8 For influential examples see Robert C. Young, Colonial desire: hybridity in theory, culture and race (London, 1995); Philip D. Curtin, The image of Africa: British ideas and action, 1780–1850 (2 vols., Madison, WI, 1964), ii, p. 377; and Catherine Hall, Kith McClelland, and Jane Rendall, eds., Defining the Victorian nation: class, race, gender and the Reform Act of 1867 (Cambridge, 2000), pp. 191–2. Significantly, Catherine Hall, Civilising subjects: metropole and colony in the English imagination, 1830–1867 (Cambridge, 2002), pp. 48–9 and 275–6, shifts focus away from this view of Knox. Compare with Peter Mandler, ‘The problem with cultural history’, Cultural and Social History, 2004, pp. 94–117.
9 Jan R. Piggott, Palace of the people: the Crystal Palace at Sydenham, 1854–1936 (London, 2004); Robert G. Latham and Edward Forbes, The natural history department of the Crystal Palace described (London, 1854); Samuel Phillips, Guide to the Crystal Palace and its park, Sydenham (2nd edn, London, ); and [Edward McDermott], Routledge's guide to the Crystal Palace and park at Sydenham (London, 1854).
10 James A. Secord, ‘Monsters at the Crystal Palace’, in Soraya de Chadarevian and Nick Hopwood, eds., Models: the third dimension of space (Stanford, CA, 2004), pp. 138–69; and Ralph O'Connor, The earth on show: fossils and the poetics of popular science, 1802–1856 (Chicago, IL, 2008).
11 Jeffrey A. Auerbach, The Great Exhibition of 1851: a nation on display (New Haven, CT, 1999); Greenhalgh, Ephemeral vistas; and Peter H. Hoffenberg, An empire on display: English, Indian and Australian exhibitions from the Crystal Palace to the Great War (Berkeley, CA, 2001).
12 Piggott, Palace of the people, p. v.
13 Secord, ‘Monsters at the Crystal Palace’, p. 139.
14 Piggott, Palace of the people, p. 61. Piggott notes that 60 million people visited Sydenham in its first twelve years.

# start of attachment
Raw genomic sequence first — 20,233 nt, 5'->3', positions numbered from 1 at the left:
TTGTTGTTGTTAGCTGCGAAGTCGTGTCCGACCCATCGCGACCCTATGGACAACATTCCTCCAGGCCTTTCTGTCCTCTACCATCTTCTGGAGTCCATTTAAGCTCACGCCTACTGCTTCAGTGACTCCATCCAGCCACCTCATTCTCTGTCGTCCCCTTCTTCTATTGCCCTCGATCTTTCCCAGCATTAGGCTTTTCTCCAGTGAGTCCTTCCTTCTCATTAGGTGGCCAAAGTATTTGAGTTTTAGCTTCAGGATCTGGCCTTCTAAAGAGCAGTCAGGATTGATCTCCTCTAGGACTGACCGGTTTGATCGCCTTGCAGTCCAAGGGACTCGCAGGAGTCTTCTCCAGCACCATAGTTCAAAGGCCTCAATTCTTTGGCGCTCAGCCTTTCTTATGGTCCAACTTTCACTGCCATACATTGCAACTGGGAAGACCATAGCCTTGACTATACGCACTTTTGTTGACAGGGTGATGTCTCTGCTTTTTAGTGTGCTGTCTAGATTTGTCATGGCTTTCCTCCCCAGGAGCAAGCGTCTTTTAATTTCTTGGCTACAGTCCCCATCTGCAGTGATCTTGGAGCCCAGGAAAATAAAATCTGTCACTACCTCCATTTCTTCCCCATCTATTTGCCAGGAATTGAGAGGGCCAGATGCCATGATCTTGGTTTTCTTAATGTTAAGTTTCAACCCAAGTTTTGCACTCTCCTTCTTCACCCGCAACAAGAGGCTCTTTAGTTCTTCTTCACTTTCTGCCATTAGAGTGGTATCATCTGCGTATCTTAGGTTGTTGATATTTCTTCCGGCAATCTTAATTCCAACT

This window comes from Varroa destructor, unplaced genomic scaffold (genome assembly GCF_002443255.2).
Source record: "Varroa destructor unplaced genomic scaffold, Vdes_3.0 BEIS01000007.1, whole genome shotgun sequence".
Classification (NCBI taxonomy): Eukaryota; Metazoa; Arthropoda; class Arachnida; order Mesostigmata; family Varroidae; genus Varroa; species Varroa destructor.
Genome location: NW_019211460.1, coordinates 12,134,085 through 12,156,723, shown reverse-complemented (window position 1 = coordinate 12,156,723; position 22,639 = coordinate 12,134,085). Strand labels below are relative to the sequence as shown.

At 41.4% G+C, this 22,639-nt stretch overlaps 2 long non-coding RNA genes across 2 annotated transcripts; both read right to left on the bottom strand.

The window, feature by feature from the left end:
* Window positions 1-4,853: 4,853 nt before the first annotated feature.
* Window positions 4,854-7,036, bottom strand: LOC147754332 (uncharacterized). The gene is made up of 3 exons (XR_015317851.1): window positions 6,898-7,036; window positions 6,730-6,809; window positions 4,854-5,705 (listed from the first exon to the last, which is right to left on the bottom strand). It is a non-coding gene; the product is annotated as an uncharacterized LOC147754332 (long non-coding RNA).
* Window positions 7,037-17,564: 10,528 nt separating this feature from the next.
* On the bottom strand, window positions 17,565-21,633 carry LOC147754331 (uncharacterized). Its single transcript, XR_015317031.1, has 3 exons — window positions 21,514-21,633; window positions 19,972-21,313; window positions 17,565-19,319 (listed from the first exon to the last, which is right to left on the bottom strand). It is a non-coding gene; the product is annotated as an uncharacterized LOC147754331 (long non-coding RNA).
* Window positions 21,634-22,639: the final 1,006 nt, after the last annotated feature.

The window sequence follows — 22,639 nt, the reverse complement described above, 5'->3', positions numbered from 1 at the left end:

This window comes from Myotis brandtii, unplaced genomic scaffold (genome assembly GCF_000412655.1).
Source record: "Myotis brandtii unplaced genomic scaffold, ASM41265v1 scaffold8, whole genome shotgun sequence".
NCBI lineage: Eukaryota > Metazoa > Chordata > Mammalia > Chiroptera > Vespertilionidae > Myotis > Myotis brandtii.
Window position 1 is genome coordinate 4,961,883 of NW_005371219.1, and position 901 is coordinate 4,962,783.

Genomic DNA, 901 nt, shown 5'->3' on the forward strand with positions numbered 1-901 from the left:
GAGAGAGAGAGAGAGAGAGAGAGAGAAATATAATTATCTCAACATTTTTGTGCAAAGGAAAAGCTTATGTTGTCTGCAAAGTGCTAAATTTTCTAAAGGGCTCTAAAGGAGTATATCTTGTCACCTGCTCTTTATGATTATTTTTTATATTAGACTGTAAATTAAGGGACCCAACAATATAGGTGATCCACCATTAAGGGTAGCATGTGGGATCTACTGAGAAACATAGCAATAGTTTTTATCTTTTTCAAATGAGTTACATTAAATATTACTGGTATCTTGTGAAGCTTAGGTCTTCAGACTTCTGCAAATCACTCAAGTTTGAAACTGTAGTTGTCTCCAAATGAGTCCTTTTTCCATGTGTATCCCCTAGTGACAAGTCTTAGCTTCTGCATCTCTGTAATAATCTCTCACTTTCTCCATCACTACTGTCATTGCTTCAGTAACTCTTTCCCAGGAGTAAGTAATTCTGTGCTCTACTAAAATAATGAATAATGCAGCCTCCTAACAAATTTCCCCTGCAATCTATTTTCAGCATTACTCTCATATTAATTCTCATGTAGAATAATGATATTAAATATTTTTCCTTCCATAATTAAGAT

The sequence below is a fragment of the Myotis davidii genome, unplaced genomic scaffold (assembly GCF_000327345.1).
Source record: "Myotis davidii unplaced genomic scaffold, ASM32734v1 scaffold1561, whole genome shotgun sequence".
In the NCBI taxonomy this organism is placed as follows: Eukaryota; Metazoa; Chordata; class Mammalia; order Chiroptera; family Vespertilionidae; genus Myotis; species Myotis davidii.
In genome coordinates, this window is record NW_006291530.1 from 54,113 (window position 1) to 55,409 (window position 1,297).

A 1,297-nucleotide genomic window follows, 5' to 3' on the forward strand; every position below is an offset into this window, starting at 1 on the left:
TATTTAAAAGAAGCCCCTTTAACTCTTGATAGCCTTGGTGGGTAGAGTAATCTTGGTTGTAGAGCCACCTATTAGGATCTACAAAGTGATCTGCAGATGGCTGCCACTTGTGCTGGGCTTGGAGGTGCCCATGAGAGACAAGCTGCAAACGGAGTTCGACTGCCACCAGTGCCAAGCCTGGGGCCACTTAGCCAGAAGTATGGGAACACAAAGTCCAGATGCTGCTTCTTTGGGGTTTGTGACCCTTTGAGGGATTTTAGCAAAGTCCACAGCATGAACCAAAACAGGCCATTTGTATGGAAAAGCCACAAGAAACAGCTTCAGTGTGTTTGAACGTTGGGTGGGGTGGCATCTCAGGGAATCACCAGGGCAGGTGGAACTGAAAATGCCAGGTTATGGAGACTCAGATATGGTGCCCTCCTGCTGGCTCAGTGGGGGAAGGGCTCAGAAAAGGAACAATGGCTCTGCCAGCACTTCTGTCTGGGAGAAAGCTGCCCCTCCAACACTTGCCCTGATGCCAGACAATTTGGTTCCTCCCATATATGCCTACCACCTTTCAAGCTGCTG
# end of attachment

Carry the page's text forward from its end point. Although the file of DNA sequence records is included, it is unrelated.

15 ‘A visit to the Crystal Palace’, Lady's Newspaper, 10 June 1854, p. 364.
16 Latham and Forbes, Natural history department, p. 60.
17 Prince Alexander Philip Maximilian (zu Wied), Travels in Brazil in the years 1815, 1816 and 1817, trans. H. E. Lloyd (London, 1820); and Joh. Bapt. von Spix and C. F. Phil. von Martius, Travels in Brazil in the years 1817–1820, trans. H. E. Lloyd (London, 1824).
18 Latham and Forbes, Natural history department, p. 54.
19 Ibid., p. 6 and ‘Punch's handbooks to the Crystal Palace’, Punch, 27, (1854), pp. 8–9 at p. 8. Many other courts also had a dedicated guidebook.
20 Wheeler, Complexion of race; Bindman, From ape to Apollo; and Kidd, British identities before nationalism.
21 Ronal Meek, Social science and the ignoble savage (Cambridge, 1976).
22 Rosemary Sweet, Antiquaries: the discovery of the past in eighteenth-century Britain (London, 2004), p. 27.
23 Peter Mandler, ‘“Race” and “nation” in mid-Victorian thought’, in Stefan Collini, Richard Whatmore, and Brian Young, eds., History, religion and culture: British intellectual history, 1750–1950 (Cambridge, 2000), pp. 224–44.
24 Kidd, Forging of races.
25 Augstein, ed., Race, pp. ix–xxxiii.
26 Snobelen Stephen D., ‘Of stones, men and angels: the competing myth of Isabelle Duncan's pre-Adamite man’, Studies in the History and Philosophy of the Biomedical Sciences, 32, (2001), pp. 59–104; and David N. Livingstone, Adam's ancestors: race, religion and the politics of human origins (Baltimore, MD, 2008).
27 Hannah F. Augstein, James Cowles Prichard's anthropology: remaking the science of man in early nineteenth-century Britain (Amsterdam, 1999).
28 Robert. G. Latham, Ethnology of the British colonies and dependencies (London, 1851); and idem, The ethnology of Europe (London, 1852). See also James C. Prichard, The Eastern origin of the Celtic nations proved by a comparison of their dialects with the Sanskrit, Greek, Latin, and Teutonic languages, forming a supplement to ‘Researches into the physical history of mankind’ (Oxford, 1831).
29 Latham and Forbes, Natural history department, p. 5.
30 ‘Punch's handbooks to the Crystal Palace’, p. 8.
31 Kate Nichols, Greece and Rome at the Crystal Palace: classical sculpture and modern Britain, 1854–1936 (Oxford, forthcoming).